The point shouldn’t be to derail Romney’s nomination, because that’s just not going to happen. The point should be to make him realize if he wants to have a chance at winning, he’d better take notice that there are still a great many conservative Republicans who are by no means happy with him.

  • http://thepagantemple.blogspot.com/ ThePaganTemple

     “Wrong. Wrong. Wrong”

    Ask your darling little Ricky Poo how that stick worked out for him. Seems the evil “Libertarians” might have taken it away from him and crammed it up his self-righteous ass.

  • CPAguy

    Arnold tried. But if a movie mega star can’t convince California to get its house in order….I guess they are screwed…probably beyond reclamation.

  • http://twitter.com/alwaysfiredup alwaysfiredup

    To Pagan:

    Romney would pay even better attention if he was in danger of losing delegates.  It has always been the case that if Gingrich and Santorum combined delegate totals, they would be competitive with Romney’s delegate totals.  This is still true.  Santorum had enough delegates that they could swing the election if given to Newt or Paul. Don’t give up.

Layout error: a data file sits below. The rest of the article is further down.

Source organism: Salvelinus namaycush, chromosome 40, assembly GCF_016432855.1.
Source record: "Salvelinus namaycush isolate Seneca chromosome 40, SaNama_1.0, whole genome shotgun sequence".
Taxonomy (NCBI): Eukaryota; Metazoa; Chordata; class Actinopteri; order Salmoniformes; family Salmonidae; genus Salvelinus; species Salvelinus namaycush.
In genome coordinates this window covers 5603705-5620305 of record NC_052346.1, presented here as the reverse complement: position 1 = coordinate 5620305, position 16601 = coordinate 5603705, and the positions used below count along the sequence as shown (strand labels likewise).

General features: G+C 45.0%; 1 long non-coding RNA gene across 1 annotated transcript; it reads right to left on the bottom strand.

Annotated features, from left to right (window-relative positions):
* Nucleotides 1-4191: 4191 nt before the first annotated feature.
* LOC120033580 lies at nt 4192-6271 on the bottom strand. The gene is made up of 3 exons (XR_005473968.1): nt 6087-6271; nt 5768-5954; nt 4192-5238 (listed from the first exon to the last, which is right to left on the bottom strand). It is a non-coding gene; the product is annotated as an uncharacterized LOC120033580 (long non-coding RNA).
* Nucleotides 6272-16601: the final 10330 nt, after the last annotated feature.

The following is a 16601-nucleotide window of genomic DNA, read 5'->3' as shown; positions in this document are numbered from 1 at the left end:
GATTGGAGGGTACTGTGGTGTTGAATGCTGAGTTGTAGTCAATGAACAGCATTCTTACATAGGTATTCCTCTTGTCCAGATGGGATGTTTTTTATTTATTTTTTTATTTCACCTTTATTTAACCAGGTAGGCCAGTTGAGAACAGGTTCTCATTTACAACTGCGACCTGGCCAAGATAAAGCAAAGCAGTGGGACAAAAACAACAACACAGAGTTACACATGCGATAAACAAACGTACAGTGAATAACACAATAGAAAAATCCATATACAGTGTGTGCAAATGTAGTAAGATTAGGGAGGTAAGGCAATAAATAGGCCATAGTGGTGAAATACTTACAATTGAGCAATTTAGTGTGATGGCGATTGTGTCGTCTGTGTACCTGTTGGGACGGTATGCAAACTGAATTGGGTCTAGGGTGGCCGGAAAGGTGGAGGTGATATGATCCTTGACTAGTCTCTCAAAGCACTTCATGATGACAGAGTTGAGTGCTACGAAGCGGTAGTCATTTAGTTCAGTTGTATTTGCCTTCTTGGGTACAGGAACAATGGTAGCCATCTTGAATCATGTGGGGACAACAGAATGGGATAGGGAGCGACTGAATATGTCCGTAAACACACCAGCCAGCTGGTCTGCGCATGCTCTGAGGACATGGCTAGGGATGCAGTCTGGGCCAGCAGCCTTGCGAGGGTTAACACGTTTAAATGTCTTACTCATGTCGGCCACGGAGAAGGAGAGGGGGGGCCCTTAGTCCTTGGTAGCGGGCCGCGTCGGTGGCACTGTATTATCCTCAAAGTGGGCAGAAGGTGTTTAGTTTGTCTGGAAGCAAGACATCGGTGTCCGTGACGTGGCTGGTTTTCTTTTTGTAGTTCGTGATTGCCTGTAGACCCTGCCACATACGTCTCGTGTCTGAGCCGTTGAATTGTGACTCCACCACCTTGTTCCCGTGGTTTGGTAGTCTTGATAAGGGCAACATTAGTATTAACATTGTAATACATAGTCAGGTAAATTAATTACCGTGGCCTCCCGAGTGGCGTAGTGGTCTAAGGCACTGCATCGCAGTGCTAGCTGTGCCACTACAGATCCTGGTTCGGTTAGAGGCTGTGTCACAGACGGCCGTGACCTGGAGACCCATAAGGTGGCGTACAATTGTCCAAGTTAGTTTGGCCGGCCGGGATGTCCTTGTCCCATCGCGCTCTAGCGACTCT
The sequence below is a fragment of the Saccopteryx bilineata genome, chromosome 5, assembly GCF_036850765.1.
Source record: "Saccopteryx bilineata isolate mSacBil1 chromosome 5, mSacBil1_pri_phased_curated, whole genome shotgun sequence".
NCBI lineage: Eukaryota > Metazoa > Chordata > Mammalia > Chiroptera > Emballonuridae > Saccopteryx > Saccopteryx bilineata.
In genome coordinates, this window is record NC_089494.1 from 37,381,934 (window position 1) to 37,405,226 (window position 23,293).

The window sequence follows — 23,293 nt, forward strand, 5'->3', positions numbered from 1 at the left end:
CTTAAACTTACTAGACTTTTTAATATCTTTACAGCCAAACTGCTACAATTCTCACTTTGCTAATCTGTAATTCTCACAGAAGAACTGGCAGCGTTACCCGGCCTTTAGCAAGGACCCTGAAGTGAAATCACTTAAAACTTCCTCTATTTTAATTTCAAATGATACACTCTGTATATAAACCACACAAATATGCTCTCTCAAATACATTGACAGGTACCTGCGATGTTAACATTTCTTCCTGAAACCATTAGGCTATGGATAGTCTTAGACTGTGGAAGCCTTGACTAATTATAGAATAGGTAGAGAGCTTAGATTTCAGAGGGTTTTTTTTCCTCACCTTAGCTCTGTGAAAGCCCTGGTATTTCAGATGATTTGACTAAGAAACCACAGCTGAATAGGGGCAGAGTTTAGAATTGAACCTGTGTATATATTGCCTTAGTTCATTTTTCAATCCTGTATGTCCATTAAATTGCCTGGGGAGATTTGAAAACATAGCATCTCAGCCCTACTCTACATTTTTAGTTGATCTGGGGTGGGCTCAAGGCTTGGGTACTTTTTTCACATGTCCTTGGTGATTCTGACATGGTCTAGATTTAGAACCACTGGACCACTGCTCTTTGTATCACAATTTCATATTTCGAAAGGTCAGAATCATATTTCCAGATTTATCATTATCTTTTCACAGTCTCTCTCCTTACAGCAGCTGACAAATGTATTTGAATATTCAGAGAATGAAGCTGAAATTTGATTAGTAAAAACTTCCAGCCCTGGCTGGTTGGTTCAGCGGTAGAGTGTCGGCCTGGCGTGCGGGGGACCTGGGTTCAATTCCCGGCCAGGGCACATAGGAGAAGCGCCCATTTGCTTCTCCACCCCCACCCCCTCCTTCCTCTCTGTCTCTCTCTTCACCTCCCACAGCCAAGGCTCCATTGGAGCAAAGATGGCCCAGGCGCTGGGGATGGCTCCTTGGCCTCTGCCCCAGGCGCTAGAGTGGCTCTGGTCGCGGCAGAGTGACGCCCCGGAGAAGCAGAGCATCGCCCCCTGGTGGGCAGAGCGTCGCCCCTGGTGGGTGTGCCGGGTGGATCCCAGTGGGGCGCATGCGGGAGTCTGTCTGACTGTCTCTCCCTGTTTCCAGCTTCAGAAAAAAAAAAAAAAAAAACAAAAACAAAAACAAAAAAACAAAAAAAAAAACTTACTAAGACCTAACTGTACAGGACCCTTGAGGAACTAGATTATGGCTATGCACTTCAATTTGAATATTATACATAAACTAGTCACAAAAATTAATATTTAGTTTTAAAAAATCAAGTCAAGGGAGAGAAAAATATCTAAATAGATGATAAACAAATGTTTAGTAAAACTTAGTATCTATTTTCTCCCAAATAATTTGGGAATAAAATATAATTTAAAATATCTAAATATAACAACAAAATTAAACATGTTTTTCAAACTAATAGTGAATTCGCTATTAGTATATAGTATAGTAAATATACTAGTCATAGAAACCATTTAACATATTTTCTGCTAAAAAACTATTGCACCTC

• http://thepagantemple.blogspot.com/ ThePaganTemple

    @alwaysfiredup:disqus   

    I’m not sure about this, but I think all either one can do is release their delegates, I don’t think those delegates would then be required to vote for who the candidate to whom they were formerly bound wanted them to vote for. They could certainly make the case, but it would be up to the delegates.

    I haven’t given up. My goal is to defeat Obama, and if that has to be through Mitt, I’ve made my peace with that prospect. He has more than ample good qualities, just like he (and every other candidate) has drawbacks.   
     

  • Pingback: Our ‘Vote for Rick Santorum Anyway’ Campaign And What it Means for Mitt Romney